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Thursday, 14 October 1971
Page: 2436

Mr SINCLAIR (New England) (Minister for Primary Industry) - I have received questions on 2 areas and perhaps I should refer to them in a reverse order. Firstly, the honourable member for Wakefield (Mr Kelly) raised 2 particular matters which concern him. I know that he sees the Economic Wool Producers Ltd as a very valued tool in changing marketing techniques as, indeed, do a number of honourable members, including myself. I think that the EWP, as I understand it, is following a type of marketing which largely has been set by assessments made by the Bureau of Agricultural Economics. So EWP is in fact following techniques which, from the point of view of that Government instrumentality, have distinct advantages.

There are 2 areas in respect of which I have been asked to give assurances. The first is that, when EWP wools are sold by tender and they are appraised for the purpose of attracting the deficiency payment,' they should be appraised as presented. Let me explain what the intention is with respect to wools sold by tender. The Bill does not specifically refer to any one agency selling by that method. Clause 10(l.)(c) states:

The sale by tender of wool through the agency of a registered seller by tender.

It will be necessary for EWP or any other person to become such a registered seller. The wool will be appraised then as at the value that it would have made at auction on a particular day. It is my understanding that it will be valued as presented but the appraisers may well not know the value of the wools or the price offered at tender. So there will be some distinction between the price bid at tender and the price valued by the Commission's appraisers. The Commission's appraisers will be evaluating the wool as presented in its bulk class lots but on the values which they assess the wool in that bulk class would have made at auction on that day. So there will be a judgment that will need to be made on how much wool of particular types presumably are in the particular lot. It would be a judgment which would be similar to that made by those who are submitting tenders.

Mr Kelly - But they would be taking allowance of the core test. They would be fully aware of the core test.

Mr SINCLAIR - Normally, as I understand it, the value is made on the core test and on the sample rather than on the physical appraisal of the lot. In terms of the second undertaking, that at auction the EWP should be treated as a registered broker, providing EWP sells in the same way as a broker it will be possible for the Commission to treat EWP as a registered broker. I am happy to give the honourable member the assurance that he seeks.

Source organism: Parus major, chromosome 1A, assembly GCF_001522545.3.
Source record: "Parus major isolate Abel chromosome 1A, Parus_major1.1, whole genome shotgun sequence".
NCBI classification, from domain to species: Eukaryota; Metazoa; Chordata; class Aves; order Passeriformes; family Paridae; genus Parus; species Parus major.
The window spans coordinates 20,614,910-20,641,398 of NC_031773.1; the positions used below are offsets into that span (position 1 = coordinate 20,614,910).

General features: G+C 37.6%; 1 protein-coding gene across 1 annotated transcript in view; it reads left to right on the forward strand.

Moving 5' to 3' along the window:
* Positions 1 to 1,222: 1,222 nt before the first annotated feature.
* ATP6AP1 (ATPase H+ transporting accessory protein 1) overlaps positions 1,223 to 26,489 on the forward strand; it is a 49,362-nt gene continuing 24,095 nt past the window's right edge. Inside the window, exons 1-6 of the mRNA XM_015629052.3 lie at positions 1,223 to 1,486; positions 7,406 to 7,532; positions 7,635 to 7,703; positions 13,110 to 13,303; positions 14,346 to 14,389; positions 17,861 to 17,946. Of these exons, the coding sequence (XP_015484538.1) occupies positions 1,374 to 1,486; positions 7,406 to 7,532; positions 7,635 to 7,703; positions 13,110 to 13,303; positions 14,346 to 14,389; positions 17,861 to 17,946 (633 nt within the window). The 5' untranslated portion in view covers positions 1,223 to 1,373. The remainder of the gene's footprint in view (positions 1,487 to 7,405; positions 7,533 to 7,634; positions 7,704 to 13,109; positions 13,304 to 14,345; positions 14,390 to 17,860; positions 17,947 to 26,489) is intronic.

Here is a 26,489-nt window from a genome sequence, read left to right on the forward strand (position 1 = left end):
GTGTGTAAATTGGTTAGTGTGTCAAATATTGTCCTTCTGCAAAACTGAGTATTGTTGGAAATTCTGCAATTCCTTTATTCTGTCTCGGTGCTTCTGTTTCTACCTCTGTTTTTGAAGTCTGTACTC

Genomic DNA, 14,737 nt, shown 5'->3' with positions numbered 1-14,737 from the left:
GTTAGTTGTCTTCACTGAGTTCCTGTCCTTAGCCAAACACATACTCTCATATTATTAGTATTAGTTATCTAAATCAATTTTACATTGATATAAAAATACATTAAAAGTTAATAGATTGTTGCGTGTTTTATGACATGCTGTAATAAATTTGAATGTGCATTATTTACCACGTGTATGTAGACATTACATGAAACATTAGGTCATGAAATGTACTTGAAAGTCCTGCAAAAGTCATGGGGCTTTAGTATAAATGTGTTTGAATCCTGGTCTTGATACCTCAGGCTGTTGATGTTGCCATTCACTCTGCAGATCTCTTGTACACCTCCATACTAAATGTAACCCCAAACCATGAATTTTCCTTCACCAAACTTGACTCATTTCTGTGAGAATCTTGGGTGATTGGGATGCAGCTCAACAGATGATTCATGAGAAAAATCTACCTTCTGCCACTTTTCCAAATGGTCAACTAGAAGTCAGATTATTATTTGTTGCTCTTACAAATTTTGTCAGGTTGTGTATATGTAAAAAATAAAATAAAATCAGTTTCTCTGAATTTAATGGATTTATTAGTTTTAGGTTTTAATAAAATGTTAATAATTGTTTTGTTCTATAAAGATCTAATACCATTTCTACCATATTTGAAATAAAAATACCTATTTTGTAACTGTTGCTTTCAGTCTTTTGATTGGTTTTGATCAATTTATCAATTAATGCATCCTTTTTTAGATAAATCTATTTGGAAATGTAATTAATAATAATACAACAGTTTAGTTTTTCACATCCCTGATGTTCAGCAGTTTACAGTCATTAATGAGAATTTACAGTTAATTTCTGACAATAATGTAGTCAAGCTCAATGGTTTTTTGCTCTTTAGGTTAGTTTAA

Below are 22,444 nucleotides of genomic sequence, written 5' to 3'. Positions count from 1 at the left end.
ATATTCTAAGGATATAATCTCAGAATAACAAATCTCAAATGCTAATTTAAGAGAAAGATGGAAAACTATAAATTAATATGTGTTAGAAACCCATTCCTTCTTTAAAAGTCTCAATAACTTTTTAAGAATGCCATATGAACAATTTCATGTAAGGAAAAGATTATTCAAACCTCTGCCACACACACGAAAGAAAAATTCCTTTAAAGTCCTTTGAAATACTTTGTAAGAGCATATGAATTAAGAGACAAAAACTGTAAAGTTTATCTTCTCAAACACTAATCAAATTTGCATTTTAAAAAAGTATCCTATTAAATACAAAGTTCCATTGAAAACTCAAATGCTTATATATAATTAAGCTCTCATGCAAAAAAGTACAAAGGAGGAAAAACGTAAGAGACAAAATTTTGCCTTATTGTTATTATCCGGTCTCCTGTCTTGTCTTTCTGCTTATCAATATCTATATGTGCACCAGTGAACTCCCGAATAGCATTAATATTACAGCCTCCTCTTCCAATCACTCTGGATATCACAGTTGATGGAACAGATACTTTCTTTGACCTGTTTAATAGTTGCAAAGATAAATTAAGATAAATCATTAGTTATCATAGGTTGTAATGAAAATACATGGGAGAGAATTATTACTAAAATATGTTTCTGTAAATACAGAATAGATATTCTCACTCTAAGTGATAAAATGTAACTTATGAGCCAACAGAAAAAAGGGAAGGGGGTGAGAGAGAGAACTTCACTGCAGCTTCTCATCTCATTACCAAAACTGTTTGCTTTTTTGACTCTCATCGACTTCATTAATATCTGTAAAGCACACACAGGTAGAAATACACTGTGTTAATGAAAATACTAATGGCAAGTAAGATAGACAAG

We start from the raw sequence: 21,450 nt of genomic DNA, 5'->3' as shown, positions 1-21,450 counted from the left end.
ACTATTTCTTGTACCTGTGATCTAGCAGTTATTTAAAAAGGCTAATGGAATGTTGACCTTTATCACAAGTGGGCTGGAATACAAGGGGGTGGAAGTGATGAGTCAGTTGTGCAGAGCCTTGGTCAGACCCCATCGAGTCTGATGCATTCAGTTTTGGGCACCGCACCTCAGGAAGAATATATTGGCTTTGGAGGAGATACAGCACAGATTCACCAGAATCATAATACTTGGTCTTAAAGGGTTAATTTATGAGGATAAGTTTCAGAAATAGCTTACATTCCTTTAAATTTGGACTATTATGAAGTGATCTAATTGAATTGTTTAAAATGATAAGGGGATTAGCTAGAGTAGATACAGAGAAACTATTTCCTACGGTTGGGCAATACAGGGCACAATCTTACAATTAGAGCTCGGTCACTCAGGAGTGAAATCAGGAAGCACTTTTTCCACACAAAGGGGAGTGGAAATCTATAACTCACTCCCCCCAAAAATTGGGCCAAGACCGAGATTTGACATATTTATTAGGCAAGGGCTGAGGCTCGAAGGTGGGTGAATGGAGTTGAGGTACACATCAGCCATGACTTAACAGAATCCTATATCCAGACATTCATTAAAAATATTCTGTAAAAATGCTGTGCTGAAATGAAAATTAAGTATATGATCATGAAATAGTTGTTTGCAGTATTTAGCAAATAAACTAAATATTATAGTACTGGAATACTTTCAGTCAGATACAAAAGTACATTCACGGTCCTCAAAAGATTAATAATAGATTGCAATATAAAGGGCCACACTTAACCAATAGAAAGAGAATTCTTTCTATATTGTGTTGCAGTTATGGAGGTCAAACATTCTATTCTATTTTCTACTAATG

The position with EWP wools is that they are being treated in a distinctly different way from wools that are sold privately. Wools sold privately will attract a price support at the on-farm value. Wools that are sold at tender or for use as manufactured wool will attract that support. Perhaps I might refer to clause 10 (1.) instead of reading out the specific types of wool. Wool in the category denned by that clause will be appraised by the Commission as at the value that those wools would have received at auction. So, EWP wool will be paid as at auction value and not as at an on-farm value. This will be to the advantage of those who sell their wool through the EWP system. They will enjoy in addition some advantages in handling charges.

The second group of questions has been presented by the honourable member for Riverina (Mr Grassby). He asked initially whether or not other forms of price support were considered. Obviously when the Government is considering ways in which the industry is to be helped, it will give consideration to a range of different methods. A number of alternate forms including flat rate subsidy and flat rate incentive were presented. Each one of these unfortunately, or fortunately, did not have the flexibility that 'this scheme enjoys. The percentage is designed distinctly to give producers of better class wool a better incentive. It follows in the same degree that the exclusions are largely those wools that attract still the lowest prices. As far as time is concerned, I trust that, as soon as the legislation is passed, and certainly within the next 2 weeks, payments to growers should commence. There has been some delay while we have been waiting on the completion of the electronic data processing changes which are being made within the wool brokers offices to enable the whole scheme to be implemented at the time that payments are made to wool growers. I understand that this work is nearly completed. As soon as the legislation comes into effect we should be in a position to proceed.

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